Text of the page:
Archive for the ‘2009’ Category

GOING ON DEFENSE

November 30, 2009

Just as the labels took-on fans in the music business, it started with a lawsuit in telecom as well.  AT&T sued Verizon for “false claims” believing it was Verizon’s advertising and not AT&T’s service that was hurting the company.  But as a very long time AT&T customer (yes they’ve gone through several name changes in the process) I can tell you that Verizon found a real weakness in their competitor and exploited it.  Verizon’s coverage, service, whatever you want to call it is better than AT&T from my experience.  AT&T needed to go on the defensive with their marketing…a long time ago.  It took till mid-November to get something from them.

Verizon was eating AT&T’s lunch for them.  Check out this for creativity http://www.youtube.com/watch?v=4JgrBtn8XdU&feature=player_embedded.  So AT&T hired Luke Wilson as their spokesperson and finally went on the defensive while at the same time highlighting their network’s strengths.  If you watch NFL football, chances are you have seen these commercials.   

In Live Entertainment, we could go on defense too.  What if we were to create similar ads where stars compare and contrast other forms of entertainment to live?  For example, would you rather play a video game alone in your room, even if you are playing with other gamers over the internet, or would you rather go and sing, scream, dance, eat, drink, and have fun with your friends at a concert?  Bono said something at the Rock and Roll Hall of Fame induction concert on HBO (I wasn’t at the concert) that really said it all…”Rock-n-Roll is Liberation”.  What gamer could put that kind of cherry on top?

Have you seen the ads for California tourism http://www.youtube.com/watch?v=Md69zCJKD1c?  How about the creative radio spots for Vegas?  The fact that our business isn’t investing in itself is a testimony to why we have an attrition problem.  We are competing with entertainment with huge marketing budgets.  We can’t do that.  Yet it’s Live Entertainment that has the amazing communal experiences… and cool stars that have a direct pipeline to fans. 

Let’s start now! It doesn’t have to cost a lot.  It could just be a web/Twitter/blog thing.  Watch how many tickets fly out the door!

Speak with you soon…

Jim

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I LOVE FORD

November 18, 2009

Ok so although they’re not currently giving the attention my food and music fest deserves (Even though it was literally made for them), I’m really falling in love with Ford these days.  Through innovation, design, and in most cases, good marketing communications, the company has not only avoided the pitfalls of their two Detroit cousins GM and Chrysler, they just announced a third-quarter profit of nearly $1 billion ($997 million according to their press release).  So here are a few of the important lessons I’ve pulled out of Ford’s transformation.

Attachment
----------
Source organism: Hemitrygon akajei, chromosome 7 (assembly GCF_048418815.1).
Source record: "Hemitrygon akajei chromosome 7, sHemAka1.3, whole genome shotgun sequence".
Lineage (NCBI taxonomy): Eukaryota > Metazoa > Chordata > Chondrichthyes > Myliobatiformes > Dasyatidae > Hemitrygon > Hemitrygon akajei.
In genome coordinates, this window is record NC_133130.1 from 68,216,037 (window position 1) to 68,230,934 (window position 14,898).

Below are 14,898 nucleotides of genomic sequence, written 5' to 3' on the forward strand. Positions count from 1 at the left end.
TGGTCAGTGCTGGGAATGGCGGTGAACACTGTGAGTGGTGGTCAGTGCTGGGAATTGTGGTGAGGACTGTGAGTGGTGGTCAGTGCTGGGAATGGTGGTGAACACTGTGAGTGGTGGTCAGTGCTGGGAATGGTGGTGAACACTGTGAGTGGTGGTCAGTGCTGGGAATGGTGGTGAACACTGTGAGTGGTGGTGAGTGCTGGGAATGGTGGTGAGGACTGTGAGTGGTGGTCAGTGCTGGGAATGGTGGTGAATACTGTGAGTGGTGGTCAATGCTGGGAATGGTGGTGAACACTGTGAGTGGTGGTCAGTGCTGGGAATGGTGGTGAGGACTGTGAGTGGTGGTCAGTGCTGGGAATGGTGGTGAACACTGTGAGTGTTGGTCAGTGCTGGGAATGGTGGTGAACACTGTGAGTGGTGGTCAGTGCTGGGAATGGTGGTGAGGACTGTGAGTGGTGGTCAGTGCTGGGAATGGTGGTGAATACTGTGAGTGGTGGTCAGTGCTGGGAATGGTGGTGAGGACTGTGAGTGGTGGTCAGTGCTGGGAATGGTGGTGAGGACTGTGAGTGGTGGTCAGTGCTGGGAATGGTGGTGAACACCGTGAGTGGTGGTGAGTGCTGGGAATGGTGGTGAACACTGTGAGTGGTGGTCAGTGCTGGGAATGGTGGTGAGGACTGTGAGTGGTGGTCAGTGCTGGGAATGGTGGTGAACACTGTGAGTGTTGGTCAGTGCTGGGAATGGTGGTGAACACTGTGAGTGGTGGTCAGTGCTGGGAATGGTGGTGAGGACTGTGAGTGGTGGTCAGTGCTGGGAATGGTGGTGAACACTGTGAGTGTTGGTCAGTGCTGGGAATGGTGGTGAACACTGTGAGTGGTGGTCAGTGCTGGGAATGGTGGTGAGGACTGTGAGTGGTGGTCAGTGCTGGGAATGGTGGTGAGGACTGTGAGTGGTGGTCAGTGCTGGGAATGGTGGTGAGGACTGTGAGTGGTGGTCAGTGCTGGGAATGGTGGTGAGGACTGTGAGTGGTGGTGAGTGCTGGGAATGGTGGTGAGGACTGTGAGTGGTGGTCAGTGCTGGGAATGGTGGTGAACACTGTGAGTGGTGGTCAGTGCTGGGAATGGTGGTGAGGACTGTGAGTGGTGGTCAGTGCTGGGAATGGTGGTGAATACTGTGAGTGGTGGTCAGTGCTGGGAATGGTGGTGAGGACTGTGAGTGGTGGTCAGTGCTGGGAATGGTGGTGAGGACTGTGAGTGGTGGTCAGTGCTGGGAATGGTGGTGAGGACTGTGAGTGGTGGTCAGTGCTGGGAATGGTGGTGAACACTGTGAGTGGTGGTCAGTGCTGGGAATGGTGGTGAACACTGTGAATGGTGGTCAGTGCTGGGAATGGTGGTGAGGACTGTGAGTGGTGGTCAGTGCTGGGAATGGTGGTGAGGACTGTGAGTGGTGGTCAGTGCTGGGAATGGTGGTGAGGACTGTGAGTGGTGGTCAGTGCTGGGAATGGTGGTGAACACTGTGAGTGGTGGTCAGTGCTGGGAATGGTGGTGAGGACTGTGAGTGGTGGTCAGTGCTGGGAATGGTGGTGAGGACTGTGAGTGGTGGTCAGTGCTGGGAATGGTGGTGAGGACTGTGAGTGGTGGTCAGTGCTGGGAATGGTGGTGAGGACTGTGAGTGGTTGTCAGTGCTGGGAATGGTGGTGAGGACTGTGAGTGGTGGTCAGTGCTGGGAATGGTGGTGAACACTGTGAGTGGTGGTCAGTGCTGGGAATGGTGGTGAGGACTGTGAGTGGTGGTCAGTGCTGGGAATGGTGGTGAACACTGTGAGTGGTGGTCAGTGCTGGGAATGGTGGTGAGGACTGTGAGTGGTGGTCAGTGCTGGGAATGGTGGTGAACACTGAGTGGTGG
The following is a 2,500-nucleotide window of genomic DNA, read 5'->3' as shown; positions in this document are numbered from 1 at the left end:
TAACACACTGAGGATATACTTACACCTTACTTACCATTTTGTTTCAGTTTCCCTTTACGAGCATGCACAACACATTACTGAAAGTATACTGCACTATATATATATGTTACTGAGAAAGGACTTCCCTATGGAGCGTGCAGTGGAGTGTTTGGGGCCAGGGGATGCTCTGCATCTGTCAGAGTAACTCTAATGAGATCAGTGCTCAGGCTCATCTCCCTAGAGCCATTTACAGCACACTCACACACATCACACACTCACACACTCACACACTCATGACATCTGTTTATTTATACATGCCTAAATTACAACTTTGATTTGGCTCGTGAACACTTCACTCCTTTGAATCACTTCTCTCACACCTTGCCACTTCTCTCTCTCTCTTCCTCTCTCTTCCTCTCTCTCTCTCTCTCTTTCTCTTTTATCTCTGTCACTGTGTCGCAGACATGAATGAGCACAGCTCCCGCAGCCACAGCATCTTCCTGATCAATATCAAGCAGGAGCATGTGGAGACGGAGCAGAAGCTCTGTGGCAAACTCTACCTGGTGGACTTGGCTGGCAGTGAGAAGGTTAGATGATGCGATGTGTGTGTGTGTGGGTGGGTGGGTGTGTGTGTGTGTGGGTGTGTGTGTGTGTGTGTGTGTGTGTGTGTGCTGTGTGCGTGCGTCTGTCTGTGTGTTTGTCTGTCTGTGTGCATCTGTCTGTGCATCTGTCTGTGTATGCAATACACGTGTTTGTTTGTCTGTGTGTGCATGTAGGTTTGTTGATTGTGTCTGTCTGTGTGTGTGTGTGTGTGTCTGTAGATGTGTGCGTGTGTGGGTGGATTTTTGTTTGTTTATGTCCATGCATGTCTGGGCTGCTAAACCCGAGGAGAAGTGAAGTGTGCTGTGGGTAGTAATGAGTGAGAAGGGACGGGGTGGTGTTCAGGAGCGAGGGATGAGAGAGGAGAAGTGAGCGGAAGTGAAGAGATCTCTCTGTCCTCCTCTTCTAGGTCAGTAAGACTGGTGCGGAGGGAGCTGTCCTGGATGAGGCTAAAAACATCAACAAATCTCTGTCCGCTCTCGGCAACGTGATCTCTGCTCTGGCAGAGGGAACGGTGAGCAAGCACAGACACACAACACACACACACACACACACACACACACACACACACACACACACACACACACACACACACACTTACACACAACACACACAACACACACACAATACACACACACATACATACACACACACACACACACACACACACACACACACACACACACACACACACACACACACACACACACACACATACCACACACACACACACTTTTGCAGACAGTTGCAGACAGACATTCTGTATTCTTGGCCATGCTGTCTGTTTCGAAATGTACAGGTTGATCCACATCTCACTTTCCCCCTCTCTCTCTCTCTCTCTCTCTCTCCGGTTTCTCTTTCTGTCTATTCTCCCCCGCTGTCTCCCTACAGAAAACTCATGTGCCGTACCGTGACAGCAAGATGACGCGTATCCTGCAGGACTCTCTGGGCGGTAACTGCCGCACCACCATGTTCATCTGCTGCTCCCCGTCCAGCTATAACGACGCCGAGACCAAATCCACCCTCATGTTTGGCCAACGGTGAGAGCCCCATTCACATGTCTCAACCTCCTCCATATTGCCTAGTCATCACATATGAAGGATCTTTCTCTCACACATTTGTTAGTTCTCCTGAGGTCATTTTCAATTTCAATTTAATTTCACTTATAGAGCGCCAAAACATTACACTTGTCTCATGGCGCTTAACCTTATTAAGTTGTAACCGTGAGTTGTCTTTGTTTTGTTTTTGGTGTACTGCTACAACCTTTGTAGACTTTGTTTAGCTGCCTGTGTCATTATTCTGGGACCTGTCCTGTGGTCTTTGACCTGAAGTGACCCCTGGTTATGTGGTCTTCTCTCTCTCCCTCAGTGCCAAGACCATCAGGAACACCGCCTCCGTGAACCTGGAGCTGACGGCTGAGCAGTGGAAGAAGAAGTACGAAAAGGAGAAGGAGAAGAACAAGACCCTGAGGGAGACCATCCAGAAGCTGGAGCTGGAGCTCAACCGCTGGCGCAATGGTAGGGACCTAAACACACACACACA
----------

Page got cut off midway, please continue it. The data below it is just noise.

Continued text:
1) Design and Innovation are key – Have you seen the new Ford Edge or Flex?  How about the Taurus?  The new Taurus is so well designed, so beautiful; you will be asking to drive one the next time you have a chance to rent it instead of asking for a Toyota.  And watch out for the new Fusion Hybrid, as it will be taking market share away from Toyota and Honda as consumers run out of reasons not to buy American. 

2) Separate yourself from the pack – With the exception of the “Cash for Clunkers” program, Ford steered away from advertising that speaks to the recessionary times as many of their competitors including Ad Age’s Marketer of the Year, Hyundai have.  They also didn’t take government bailout money which gave consumers confidence.

3) Have a good spokesperson – If you are going the way of celebrity endorser, pick one that fits your brand.  Mike Rowe fits Ford like a glove…even better than O.J.’s.  Mike is the perfect American “everyman”.  His shows such as “Dirty Jobs” have a need for vehicles like Ford Trucks.  Rowe started out just hawking for that division, but as may have seen from the new ads, he can sell anything with the Ford badge on it.

4) Expand your market – Look around your town and I bet you will notice more Ford’s than you have in the past.  It seems that those who might have purchased a more expensive “prestige” vehicle a few years ago are very happy with Ford’s new products, price points, and value.  Remember that value isn’t just about price.  Ford is delivering a better product at a competitive price point compared with others in the category. 

5) Legacy is important in down times – Consumers are looking to purchase from companies they believe they can trust.  If you have been around for 100-years (unless you are GM), one gets the feeling there is a reason for it.  Their years in business give you a comfort level.  Ford Motor Company has been known since its inception as an innovative, forward thinking company.  Henry Ford made cars affordable for every American, transformed modern-day production with the Model-T assembly line, and through the wood scraps from that factory, founded Kingsford Charcoal.  Where cam we find that kind of innovation in our business?  We have still yet to roll-out paperless ticketing!